We’re just around the corner from a shiny new year. And although there’s a few months left for the academic year to end, there is a general energy of finishing something, turning the page and looking forward to an opportunity of starting over when one year ends and another begins. Ride the high inspiration wave and set yourself some goals to smash in the coming year.
We have a few to get you started. And if you’re worried you’ll fall off the bandwagon only too easily, we also have a few suggestions to stick with them.
Wake up a little earlier: The benefits of maximizing the morning hours are not new. In fact it is well established that the time soon after one has woken up after a night of restful sleep is the best in terms of brain function which is guaranteed to aid study, meditation, sport or any other focus area. Start by waking up 10 minutes early every week, and slowly inch along until you reach your ideal sweet spot that gives you at least a 60-90 minute head start before your day’s activities begin. You’ll thank us by the end of the year!
Steady, small improvements with study: It’s always better to go in with a plan, and this is a good time of year to implement a good study strategy. Whether it’s a timetable, a slot system that dedicates certain days to certain subjects, or setting up a mechanism to get extra help in areas where you may need them, the key is to make a plan and make small, steady steps of improvement towards getting there.
Add a healthy hobby/interest to your routine: All work and no play made Jack a dull boy, and increasingly we’re seeing the benefits of having healthy interests outside of academics that can help you refuel and recharge your mind and body in a good way. Whether it’s a favourite sport, an interest in handicraft or DIY, learning to sing or play an instrument, pursuing public speaking, or whatever else catches your fancy, we really recommend picking an activity that stimulates you not just creatively but intellectually too and gives you a healthy avenue to focus your energy.
These are just a few ideas to get you started. And if all this sounds too daunting, here’s how you can ensure you stick to these resolutions.
Make your goals specific and action oriented: Start with a goal or an outcome. For example, if your goal is to get your grades up by 5 points, drill it down to an actionable plan that you can actually set in motion every day. Lofty goals often feel unattainable unless we get down to the specific steps of how we’re planning to get there.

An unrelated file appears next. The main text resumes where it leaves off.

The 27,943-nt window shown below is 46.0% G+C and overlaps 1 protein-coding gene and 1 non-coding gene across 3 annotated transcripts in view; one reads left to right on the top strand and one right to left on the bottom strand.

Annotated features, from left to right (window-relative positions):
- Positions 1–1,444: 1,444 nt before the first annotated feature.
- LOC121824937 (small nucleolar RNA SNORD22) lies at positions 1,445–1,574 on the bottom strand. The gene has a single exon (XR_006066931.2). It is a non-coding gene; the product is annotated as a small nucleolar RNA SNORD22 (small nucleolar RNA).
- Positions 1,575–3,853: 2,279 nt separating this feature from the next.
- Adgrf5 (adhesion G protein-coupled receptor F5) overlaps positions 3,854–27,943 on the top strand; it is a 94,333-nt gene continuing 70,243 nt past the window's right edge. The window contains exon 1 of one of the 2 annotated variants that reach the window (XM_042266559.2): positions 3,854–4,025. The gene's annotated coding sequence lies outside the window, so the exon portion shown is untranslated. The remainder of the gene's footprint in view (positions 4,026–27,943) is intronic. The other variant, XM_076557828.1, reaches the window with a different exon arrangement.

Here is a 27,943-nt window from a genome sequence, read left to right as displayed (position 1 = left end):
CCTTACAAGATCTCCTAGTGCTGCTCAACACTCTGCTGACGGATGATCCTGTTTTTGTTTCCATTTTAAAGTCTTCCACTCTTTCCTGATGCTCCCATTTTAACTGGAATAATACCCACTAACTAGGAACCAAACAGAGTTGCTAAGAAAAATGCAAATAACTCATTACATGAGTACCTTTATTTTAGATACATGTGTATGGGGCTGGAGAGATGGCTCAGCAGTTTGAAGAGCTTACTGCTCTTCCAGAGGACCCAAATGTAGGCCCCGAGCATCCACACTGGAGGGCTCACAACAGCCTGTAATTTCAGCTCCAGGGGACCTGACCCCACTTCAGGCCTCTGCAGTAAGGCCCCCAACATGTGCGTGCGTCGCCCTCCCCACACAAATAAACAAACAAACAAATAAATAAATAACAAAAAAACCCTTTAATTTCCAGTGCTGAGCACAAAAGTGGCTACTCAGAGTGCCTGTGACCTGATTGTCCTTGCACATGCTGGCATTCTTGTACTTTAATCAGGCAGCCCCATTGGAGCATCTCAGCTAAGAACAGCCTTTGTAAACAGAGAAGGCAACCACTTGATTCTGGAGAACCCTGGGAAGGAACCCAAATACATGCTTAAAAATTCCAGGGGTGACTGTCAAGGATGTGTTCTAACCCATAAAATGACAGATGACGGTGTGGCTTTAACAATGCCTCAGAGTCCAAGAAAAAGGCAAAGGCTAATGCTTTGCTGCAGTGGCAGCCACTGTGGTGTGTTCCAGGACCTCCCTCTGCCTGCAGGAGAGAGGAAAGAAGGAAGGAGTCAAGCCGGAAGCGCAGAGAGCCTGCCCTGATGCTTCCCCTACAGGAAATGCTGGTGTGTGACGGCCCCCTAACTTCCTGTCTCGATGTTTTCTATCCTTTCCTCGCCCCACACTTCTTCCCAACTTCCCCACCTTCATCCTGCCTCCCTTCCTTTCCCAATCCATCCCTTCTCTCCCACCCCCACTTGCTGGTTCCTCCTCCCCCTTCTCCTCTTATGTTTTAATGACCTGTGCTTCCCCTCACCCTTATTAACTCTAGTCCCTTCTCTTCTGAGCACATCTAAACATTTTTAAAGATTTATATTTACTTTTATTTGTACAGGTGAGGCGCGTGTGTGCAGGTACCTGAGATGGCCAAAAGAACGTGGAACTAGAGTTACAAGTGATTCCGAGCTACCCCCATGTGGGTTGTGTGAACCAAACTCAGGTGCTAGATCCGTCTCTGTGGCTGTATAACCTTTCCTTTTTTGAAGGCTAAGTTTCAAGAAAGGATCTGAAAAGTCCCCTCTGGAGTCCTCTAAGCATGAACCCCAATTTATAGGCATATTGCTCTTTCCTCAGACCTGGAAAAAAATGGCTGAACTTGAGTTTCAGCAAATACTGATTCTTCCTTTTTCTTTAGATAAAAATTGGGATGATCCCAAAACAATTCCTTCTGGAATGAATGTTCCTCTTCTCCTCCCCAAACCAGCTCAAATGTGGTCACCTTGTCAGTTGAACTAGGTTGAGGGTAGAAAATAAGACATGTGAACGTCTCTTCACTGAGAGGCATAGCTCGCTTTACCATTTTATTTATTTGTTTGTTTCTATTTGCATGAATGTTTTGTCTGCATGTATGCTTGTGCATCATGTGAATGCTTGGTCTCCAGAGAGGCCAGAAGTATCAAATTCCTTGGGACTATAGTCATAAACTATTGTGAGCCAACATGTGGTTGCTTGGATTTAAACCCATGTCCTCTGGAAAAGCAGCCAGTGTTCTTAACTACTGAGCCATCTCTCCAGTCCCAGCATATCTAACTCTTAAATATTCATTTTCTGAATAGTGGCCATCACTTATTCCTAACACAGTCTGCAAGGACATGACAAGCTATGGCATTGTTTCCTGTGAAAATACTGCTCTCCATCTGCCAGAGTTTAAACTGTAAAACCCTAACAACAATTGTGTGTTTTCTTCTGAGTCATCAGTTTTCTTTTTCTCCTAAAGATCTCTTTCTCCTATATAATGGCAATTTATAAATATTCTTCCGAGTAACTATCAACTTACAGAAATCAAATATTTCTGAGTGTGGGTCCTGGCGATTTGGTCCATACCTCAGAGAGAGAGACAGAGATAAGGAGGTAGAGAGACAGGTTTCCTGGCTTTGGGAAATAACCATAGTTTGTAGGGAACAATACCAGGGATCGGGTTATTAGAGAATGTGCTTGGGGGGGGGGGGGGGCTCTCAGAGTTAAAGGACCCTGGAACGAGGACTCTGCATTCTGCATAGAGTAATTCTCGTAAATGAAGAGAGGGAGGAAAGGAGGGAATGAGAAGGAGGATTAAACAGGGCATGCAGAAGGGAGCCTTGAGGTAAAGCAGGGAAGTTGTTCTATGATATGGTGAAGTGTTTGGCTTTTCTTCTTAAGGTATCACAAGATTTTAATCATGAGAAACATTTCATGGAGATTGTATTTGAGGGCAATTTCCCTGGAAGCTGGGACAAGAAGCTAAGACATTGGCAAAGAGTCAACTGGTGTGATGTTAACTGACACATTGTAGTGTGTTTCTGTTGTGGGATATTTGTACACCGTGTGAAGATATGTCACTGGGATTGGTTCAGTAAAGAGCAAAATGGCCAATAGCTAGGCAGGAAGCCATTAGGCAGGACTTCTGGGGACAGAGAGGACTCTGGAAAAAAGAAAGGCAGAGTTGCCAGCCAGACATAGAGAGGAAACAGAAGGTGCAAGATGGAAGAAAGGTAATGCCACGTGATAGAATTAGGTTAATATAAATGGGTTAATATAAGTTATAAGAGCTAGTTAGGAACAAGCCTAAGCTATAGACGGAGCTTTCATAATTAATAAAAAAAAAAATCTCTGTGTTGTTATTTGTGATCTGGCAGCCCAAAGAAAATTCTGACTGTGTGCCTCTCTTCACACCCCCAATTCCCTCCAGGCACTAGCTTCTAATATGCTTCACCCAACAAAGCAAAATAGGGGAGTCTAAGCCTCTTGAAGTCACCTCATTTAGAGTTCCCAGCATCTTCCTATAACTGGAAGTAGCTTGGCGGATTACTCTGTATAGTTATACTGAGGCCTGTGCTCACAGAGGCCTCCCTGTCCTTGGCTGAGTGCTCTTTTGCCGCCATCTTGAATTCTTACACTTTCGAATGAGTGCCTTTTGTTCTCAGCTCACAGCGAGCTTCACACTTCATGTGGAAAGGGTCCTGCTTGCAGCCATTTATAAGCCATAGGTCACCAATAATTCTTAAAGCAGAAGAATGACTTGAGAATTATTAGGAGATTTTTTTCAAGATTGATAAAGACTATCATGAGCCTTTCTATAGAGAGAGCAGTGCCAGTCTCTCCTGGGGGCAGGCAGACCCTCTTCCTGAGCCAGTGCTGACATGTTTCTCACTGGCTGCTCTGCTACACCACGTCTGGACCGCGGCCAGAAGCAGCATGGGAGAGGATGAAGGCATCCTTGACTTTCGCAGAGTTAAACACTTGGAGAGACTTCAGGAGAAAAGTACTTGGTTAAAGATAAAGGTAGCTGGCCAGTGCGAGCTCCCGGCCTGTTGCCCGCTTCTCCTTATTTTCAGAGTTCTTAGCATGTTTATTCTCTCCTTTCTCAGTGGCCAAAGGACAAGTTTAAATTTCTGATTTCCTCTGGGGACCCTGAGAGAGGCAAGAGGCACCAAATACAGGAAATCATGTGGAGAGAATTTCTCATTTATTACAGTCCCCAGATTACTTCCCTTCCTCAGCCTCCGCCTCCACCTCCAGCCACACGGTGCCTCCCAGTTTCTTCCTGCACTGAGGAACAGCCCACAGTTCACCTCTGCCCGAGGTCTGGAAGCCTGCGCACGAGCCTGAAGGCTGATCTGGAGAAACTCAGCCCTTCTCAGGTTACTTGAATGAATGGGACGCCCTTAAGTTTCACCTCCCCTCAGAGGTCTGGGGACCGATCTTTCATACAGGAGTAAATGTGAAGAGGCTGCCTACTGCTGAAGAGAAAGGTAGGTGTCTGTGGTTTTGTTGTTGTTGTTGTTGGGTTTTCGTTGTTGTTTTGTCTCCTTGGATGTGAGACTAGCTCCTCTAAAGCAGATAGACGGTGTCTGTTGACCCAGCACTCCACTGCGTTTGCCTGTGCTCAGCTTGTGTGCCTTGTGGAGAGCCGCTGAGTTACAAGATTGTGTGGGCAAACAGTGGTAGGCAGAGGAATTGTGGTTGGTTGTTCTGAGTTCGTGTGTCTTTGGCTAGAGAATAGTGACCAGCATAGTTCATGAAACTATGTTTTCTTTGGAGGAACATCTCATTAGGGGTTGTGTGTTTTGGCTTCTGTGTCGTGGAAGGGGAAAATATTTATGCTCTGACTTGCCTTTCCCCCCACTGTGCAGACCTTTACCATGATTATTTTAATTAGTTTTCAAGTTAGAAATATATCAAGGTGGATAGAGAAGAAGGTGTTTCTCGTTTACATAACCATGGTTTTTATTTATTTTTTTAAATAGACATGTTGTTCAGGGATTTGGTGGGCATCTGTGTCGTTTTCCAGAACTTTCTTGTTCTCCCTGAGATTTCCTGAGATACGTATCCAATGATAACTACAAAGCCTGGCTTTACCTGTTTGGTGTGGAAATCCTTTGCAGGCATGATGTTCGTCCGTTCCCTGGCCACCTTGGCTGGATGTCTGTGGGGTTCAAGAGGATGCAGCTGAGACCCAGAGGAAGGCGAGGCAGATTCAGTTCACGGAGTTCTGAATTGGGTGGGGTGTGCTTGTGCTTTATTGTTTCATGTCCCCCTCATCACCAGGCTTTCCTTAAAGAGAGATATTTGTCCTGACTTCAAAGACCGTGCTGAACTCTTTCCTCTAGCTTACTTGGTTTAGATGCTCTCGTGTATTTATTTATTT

Take baby steps and go slow: There’s no use jumping in the deep end unless you’ve learned to float and swim slowly. So taking things slow, making small and steady improvements, keeping short-term goals to work towards is a far better way to approach a resolution. This will also give you something to focus on at regular intervals, as well as ensure you stick with it in the long run without getting demotivated.
Prioritize resolutions and keep it simple: Don’t try and do too many things at once. It’s far more beneficial to prioritize and minimize the really important things to two, at most three, resolutions. Keep these specific, actionable and simple so they are within your reach. Overstretching is a sure shot way to underachieve, and that’s not a good way to begin a good habit.
Ask for support: Support can come in many ways. From having an accountability buddy to check in on you from time to time, to asking for the right help from seniors or adults to help you reach your goal, or even finding the right sources for your needs, support is essential to reaching your goals. Even though your resolutions may be intensely personal, and you may be driven to see them through the year, you do not have to do this all alone. Getting the right help at the right time may be the crucial ingredient to your success.